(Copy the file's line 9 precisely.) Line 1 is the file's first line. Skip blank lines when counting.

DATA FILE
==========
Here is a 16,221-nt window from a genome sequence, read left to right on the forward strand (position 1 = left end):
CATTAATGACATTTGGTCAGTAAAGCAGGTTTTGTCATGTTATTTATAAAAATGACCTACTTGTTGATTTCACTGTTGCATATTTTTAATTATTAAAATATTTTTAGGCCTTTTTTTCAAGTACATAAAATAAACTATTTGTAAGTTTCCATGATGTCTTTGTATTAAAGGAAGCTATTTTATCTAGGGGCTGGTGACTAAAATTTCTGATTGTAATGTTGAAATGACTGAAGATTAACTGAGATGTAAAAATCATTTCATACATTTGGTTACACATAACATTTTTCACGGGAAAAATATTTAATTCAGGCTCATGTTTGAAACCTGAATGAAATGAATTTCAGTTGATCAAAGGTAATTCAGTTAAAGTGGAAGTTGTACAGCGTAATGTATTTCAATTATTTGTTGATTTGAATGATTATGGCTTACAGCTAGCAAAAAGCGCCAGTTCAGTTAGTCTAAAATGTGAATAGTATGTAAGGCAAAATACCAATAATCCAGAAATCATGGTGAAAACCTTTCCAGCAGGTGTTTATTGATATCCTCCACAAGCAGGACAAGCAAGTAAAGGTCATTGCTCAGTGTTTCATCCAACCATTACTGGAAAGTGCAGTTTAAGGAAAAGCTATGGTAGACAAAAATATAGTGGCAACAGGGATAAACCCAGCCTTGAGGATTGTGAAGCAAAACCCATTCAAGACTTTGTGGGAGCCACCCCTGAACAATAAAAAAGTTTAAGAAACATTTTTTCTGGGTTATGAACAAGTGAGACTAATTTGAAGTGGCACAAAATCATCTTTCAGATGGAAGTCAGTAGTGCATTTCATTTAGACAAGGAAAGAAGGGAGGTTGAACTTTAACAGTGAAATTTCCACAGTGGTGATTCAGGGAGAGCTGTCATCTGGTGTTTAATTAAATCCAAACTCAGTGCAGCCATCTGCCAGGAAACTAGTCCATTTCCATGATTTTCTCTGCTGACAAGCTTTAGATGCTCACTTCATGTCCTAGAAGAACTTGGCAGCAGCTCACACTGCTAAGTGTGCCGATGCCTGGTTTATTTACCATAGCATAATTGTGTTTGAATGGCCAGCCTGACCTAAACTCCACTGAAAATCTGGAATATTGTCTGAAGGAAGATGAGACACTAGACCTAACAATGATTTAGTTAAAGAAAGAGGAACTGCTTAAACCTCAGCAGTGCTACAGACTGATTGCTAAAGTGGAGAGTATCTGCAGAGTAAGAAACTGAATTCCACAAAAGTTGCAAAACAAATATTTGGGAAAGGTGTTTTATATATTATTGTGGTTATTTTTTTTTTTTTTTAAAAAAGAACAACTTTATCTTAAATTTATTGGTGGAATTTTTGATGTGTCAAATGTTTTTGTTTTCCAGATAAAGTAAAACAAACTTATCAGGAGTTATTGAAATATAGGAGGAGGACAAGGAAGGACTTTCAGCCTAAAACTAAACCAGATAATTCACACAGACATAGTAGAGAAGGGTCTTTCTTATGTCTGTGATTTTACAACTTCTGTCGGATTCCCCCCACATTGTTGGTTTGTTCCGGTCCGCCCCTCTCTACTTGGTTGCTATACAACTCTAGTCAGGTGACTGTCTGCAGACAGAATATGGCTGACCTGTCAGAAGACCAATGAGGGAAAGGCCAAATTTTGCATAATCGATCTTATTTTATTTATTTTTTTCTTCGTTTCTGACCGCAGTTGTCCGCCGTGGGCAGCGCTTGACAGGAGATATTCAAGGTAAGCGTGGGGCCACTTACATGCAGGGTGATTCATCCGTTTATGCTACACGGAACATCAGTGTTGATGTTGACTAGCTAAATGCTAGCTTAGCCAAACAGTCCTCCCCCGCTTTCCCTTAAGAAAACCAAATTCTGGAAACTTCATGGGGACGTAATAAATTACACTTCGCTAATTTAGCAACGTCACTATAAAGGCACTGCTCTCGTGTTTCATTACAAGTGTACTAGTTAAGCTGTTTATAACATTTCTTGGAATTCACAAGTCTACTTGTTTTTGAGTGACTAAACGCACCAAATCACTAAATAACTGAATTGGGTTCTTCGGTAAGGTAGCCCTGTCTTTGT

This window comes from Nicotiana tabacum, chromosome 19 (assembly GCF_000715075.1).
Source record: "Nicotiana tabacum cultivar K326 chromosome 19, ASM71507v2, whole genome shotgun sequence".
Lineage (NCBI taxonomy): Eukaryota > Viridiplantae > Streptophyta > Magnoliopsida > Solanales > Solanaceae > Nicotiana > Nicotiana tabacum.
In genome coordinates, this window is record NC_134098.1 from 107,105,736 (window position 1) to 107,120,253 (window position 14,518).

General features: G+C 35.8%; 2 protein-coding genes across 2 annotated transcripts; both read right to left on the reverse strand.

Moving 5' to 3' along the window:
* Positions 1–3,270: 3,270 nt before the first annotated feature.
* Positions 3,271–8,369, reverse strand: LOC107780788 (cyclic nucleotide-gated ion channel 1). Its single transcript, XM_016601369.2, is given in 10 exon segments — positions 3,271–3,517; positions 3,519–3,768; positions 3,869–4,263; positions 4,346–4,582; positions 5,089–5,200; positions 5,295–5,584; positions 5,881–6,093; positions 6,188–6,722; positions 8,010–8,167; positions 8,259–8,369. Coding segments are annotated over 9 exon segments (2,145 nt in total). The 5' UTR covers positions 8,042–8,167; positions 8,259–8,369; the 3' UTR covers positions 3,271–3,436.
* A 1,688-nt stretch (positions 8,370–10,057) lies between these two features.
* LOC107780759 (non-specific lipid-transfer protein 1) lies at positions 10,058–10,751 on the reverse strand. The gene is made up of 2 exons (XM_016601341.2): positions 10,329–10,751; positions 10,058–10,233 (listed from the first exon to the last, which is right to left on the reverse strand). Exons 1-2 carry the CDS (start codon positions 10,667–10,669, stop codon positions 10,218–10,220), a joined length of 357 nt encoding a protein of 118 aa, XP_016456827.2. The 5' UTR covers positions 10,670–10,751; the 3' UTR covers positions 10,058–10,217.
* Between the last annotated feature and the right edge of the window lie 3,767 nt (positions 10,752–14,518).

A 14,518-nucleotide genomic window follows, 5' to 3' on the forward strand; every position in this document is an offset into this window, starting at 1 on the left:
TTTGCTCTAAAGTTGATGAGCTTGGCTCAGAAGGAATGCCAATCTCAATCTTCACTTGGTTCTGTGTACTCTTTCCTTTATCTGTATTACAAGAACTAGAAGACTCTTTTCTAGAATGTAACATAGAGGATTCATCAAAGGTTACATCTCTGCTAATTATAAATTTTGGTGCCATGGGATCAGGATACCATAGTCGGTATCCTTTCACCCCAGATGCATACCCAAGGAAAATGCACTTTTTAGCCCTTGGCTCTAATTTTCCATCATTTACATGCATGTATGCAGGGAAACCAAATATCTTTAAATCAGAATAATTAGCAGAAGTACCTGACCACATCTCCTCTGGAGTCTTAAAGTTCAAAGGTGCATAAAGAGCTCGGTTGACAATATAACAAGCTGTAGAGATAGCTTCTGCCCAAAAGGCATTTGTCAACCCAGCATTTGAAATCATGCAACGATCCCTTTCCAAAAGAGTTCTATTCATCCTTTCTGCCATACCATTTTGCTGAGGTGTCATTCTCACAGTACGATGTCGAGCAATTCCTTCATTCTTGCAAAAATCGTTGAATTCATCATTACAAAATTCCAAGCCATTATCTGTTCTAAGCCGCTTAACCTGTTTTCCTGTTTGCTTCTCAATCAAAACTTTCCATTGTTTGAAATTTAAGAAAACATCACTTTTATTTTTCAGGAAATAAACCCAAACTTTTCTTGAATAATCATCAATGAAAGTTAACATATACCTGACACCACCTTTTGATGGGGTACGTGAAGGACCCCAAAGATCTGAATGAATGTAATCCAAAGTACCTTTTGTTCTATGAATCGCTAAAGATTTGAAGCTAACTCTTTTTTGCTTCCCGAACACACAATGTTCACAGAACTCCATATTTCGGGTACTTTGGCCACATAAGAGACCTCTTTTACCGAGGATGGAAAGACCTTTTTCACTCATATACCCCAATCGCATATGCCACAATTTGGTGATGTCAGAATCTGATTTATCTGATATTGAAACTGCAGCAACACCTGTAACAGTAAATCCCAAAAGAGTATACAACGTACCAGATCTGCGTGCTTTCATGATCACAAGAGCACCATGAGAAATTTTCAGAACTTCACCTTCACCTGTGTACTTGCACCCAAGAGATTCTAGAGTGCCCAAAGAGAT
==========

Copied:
* Positions 1–3,270: 3,270 nt before the first annotated feature.